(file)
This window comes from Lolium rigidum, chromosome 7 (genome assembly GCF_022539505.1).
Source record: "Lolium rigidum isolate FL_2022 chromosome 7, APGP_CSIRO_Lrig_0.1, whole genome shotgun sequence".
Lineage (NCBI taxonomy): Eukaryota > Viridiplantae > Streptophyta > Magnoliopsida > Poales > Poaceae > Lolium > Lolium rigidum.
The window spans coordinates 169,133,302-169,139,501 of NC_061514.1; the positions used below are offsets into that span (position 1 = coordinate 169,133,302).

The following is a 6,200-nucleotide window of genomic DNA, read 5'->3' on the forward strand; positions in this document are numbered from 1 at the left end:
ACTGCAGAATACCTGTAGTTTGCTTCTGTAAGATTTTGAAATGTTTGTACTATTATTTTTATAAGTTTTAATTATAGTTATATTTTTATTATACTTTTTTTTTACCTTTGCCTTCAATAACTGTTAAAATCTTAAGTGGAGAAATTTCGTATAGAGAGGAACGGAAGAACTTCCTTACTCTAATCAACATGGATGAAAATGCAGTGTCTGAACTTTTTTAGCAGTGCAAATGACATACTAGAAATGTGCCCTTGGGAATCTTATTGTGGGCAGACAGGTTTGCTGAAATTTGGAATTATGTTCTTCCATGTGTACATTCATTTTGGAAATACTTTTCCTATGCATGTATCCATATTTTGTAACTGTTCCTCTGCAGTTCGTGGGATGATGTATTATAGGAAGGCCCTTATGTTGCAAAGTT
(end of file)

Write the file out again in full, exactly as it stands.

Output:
This window comes from Lolium rigidum, chromosome 7 (genome assembly GCF_022539505.1).
Source record: "Lolium rigidum isolate FL_2022 chromosome 7, APGP_CSIRO_Lrig_0.1, whole genome shotgun sequence".
Lineage (NCBI taxonomy): Eukaryota > Viridiplantae > Streptophyta > Magnoliopsida > Poales > Poaceae > Lolium > Lolium rigidum.
The window spans coordinates 169,133,302-169,139,501 of NC_061514.1; the positions used below are offsets into that span (position 1 = coordinate 169,133,302).

The following is a 6,200-nucleotide window of genomic DNA, read 5'->3' on the forward strand; positions in this document are numbered from 1 at the left end:
ACTGCAGAATACCTGTAGTTTGCTTCTGTAAGATTTTGAAATGTTTGTACTATTATTTTTATAAGTTTTAATTATAGTTATATTTTTATTATACTTTTTTTTTACCTTTGCCTTCAATAACTGTTAAAATCTTAAGTGGAGAAATTTCGTATAGAGAGGAACGGAAGAACTTCCTTACTCTAATCAACATGGATGAAAATGCAGTGTCTGAACTTTTTTAGCAGTGCAAATGACATACTAGAAATGTGCCCTTGGGAATCTTATTGTGGGCAGACAGGTTTGCTGAAATTTGGAATTATGTTCTTCCATGTGTACATTCATTTTGGAAATACTTTTCCTATGCATGTATCCATATTTTGTAACTGTTCCTCTGCAGTTCGTGGGATGATGTATTATAGGAAGGCCCTTATGTTGCAAAGTT